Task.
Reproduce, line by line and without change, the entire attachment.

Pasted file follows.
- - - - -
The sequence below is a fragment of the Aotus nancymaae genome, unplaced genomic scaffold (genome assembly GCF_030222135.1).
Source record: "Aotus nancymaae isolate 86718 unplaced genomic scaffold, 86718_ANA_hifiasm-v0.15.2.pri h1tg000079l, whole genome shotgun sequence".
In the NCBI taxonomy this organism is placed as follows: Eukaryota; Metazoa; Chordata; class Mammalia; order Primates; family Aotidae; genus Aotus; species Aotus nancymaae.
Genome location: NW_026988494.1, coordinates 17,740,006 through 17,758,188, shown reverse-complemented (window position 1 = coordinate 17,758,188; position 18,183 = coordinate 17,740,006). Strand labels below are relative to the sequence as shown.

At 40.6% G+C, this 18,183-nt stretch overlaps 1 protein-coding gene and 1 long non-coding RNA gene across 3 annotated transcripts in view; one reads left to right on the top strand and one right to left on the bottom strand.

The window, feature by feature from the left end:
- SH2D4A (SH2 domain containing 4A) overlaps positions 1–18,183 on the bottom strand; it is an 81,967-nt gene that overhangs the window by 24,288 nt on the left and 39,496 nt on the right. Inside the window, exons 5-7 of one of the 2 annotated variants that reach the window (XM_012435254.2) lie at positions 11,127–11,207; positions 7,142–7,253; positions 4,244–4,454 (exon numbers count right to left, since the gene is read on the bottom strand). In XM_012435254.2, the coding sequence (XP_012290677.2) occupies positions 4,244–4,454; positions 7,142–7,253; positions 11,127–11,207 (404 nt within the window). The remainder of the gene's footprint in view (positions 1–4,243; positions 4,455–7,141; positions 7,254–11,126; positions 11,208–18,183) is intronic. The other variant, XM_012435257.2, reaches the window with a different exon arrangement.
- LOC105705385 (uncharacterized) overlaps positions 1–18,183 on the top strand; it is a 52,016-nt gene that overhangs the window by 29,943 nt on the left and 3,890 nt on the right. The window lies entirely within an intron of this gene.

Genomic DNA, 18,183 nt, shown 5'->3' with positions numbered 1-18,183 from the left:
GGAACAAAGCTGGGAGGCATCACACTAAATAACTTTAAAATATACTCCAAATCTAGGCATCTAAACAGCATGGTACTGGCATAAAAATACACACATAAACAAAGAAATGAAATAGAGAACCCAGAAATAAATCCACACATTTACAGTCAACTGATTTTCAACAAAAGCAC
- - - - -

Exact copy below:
The sequence below is a fragment of the Aotus nancymaae genome, unplaced genomic scaffold (genome assembly GCF_030222135.1).
Source record: "Aotus nancymaae isolate 86718 unplaced genomic scaffold, 86718_ANA_hifiasm-v0.15.2.pri h1tg000079l, whole genome shotgun sequence".
In the NCBI taxonomy this organism is placed as follows: Eukaryota; Metazoa; Chordata; class Mammalia; order Primates; family Aotidae; genus Aotus; species Aotus nancymaae.
Genome location: NW_026988494.1, coordinates 17,740,006 through 17,758,188, shown reverse-complemented (window position 1 = coordinate 17,758,188; position 18,183 = coordinate 17,740,006). Strand labels below are relative to the sequence as shown.

At 40.6% G+C, this 18,183-nt stretch overlaps 1 protein-coding gene and 1 long non-coding RNA gene across 3 annotated transcripts in view; one reads left to right on the top strand and one right to left on the bottom strand.

The window, feature by feature from the left end:
- SH2D4A (SH2 domain containing 4A) overlaps positions 1–18,183 on the bottom strand; it is an 81,967-nt gene that overhangs the window by 24,288 nt on the left and 39,496 nt on the right. Inside the window, exons 5-7 of one of the 2 annotated variants that reach the window (XM_012435254.2) lie at positions 11,127–11,207; positions 7,142–7,253; positions 4,244–4,454 (exon numbers count right to left, since the gene is read on the bottom strand). In XM_012435254.2, the coding sequence (XP_012290677.2) occupies positions 4,244–4,454; positions 7,142–7,253; positions 11,127–11,207 (404 nt within the window). The remainder of the gene's footprint in view (positions 1–4,243; positions 4,455–7,141; positions 7,254–11,126; positions 11,208–18,183) is intronic. The other variant, XM_012435257.2, reaches the window with a different exon arrangement.
- LOC105705385 (uncharacterized) overlaps positions 1–18,183 on the top strand; it is a 52,016-nt gene that overhangs the window by 29,943 nt on the left and 3,890 nt on the right. The window lies entirely within an intron of this gene.

Genomic DNA, 18,183 nt, shown 5'->3' with positions numbered 1-18,183 from the left:
GGAACAAAGCTGGGAGGCATCACACTAAATAACTTTAAAATATACTCCAAATCTAGGCATCTAAACAGCATGGTACTGGCATAAAAATACACACATAAACAAAGAAATGAAATAGAGAACCCAGAAATAAATCCACACATTTACAGTCAACTGATTTTCAACAAAAGCAC